What is the best method of finding rows in table A that don't exist in table B based on unique key of the tables, when both tables are huge (A over 300 million rows, B over 500 million rows) and the unique key is a VARCHAR(60) field? (I know, a bad idea to have this column as unique key, but I can't change it).


  1. Would using a CHAR(60) versus VARCHAR(60) going to help?
  2. How about hashing the key to binary(20)? Do you expect a significant improvement in join?
  • Generally ’not exists'. What indexes do you have on the tables? what string comparison semantics do you need? What version and edition of SQL Server? Apr 25, 2016 at 15:03
  • SQL Server 2008 Enterprise Edition. There is a PK on both tables and comparisons are equality on PKs. Left join, NOT EXISTS, and EXCEPT, they all produce slightly different execution plans but with very similar costs in this scenario. Generally they all have to scan both tables and joining on a wide key is problematic. That's why I'm not looking for different syntaxes, but smarter way to achieve this. See my last comment below.
    – ODBC
    Apr 25, 2016 at 15:20
  • By string comparison semantics I mean case sensitivity, Unicode canonical equivalence etc. If you hash to some binary value you will lose that except if you convert to a canonical form first. What plan do you currently get? Merge anti semi join using the two indexes? How long does it take to execute? How have you determined that it is the predicate comparison responsible for the time? Rather than just IO of reading those tables for example. Apr 25, 2016 at 16:21
  • There's no case sensitivity or Unicode. If we chose to hash, everything would be casted to upper case. I get a simple plan, scan of two tables and hash joins and filtering the existing rows. The query takes 45 minutes to run on a decent server, about 20% of cost is in the hash joins.
    – ODBC
    Apr 30, 2016 at 4:33

1 Answer 1

SELECT tbl_A.id
FROM tbl_A
LEFT JOIN tbl_B ON tbl_A.id = tbl_B.id

This is most likely how I would do something like that. Just a simple join where the column in A does not equal the columns in B. The DBMS should take care of optimizations.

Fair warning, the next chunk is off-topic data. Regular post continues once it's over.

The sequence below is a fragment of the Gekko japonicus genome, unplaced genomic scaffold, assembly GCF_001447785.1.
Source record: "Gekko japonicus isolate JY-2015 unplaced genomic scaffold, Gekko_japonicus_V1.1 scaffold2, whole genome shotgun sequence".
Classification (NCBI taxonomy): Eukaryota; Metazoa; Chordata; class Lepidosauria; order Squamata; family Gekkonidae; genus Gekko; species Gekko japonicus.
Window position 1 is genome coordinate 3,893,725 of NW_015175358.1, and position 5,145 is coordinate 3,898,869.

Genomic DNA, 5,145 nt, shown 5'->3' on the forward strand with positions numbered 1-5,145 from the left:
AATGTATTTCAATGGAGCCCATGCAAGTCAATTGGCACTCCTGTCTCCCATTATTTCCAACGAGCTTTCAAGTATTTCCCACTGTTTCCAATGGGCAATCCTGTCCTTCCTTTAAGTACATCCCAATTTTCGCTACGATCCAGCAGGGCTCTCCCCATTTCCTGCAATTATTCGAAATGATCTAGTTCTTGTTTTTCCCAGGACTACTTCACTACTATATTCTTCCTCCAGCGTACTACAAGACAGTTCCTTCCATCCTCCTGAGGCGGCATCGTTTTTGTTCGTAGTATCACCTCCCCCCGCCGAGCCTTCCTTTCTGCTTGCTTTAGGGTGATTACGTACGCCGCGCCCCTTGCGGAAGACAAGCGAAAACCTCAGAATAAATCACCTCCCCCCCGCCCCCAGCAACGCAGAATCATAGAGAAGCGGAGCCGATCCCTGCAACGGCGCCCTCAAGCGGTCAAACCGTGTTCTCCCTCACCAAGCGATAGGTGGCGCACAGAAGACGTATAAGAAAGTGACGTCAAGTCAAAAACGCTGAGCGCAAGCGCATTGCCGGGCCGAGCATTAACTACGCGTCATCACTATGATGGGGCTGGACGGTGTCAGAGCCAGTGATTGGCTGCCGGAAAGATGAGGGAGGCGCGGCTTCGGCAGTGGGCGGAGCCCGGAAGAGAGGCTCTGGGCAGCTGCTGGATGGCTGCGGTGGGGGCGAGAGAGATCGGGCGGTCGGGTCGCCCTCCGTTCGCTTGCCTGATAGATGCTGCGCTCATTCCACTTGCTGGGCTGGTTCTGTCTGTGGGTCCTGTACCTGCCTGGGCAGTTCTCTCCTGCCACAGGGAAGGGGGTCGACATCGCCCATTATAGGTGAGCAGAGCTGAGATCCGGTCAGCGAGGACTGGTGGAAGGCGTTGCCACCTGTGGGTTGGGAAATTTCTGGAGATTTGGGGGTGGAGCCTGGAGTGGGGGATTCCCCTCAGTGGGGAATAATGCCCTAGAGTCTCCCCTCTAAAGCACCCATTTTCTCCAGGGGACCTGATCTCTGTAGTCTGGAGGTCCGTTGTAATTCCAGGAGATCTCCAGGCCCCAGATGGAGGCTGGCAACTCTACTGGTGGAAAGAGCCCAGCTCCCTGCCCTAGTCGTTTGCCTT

As for varchar and char: char is more efficient when using data that is all the same length.

Here is an SQLFiddle example http://sqlfiddle.com/#!9/bbbbc3/1

  • Really?!!! At least I would have expected you to say SELECT * FROM tbl_A LEFT OUTER JOIN tbl_B ON tbl_A.column=tbl_B.column WHERE tbl_B.column is null
    – ODBC
    Apr 25, 2016 at 3:26
  • I'm sorry, but your query is wrong... simply try this WITH tb AS (SELECT 1 AS x UNION SELECT 2 AS x) SELECT * FROM tb AS a LEFT JOIN tb AS b ON a.x <> b.x; as for varchar vs char, I never said they all have the same length.
    – ODBC
    Apr 25, 2016 at 3:37
  • Whoa! you are totally right. major lapse on my part. I made an edit that should work. Without a union. Also, you may want to check if your version of SQL allows the use of MINUS which is like UNION but more suited to your needs.
    – Jmaurier
    Apr 25, 2016 at 4:20
  • My question is not about query syntax. SQL Server does support EXCEPT that is similar to MINUS. The issue is having to hash / merge join millions of rows on a wide character keys only to throw most of them out and taking the delta. I'm looking for some advise on advanced optimization techniques for physical table/index storage and retrieval or any other smart way of achieving high performance.
    – ODBC
    Apr 25, 2016 at 6:20

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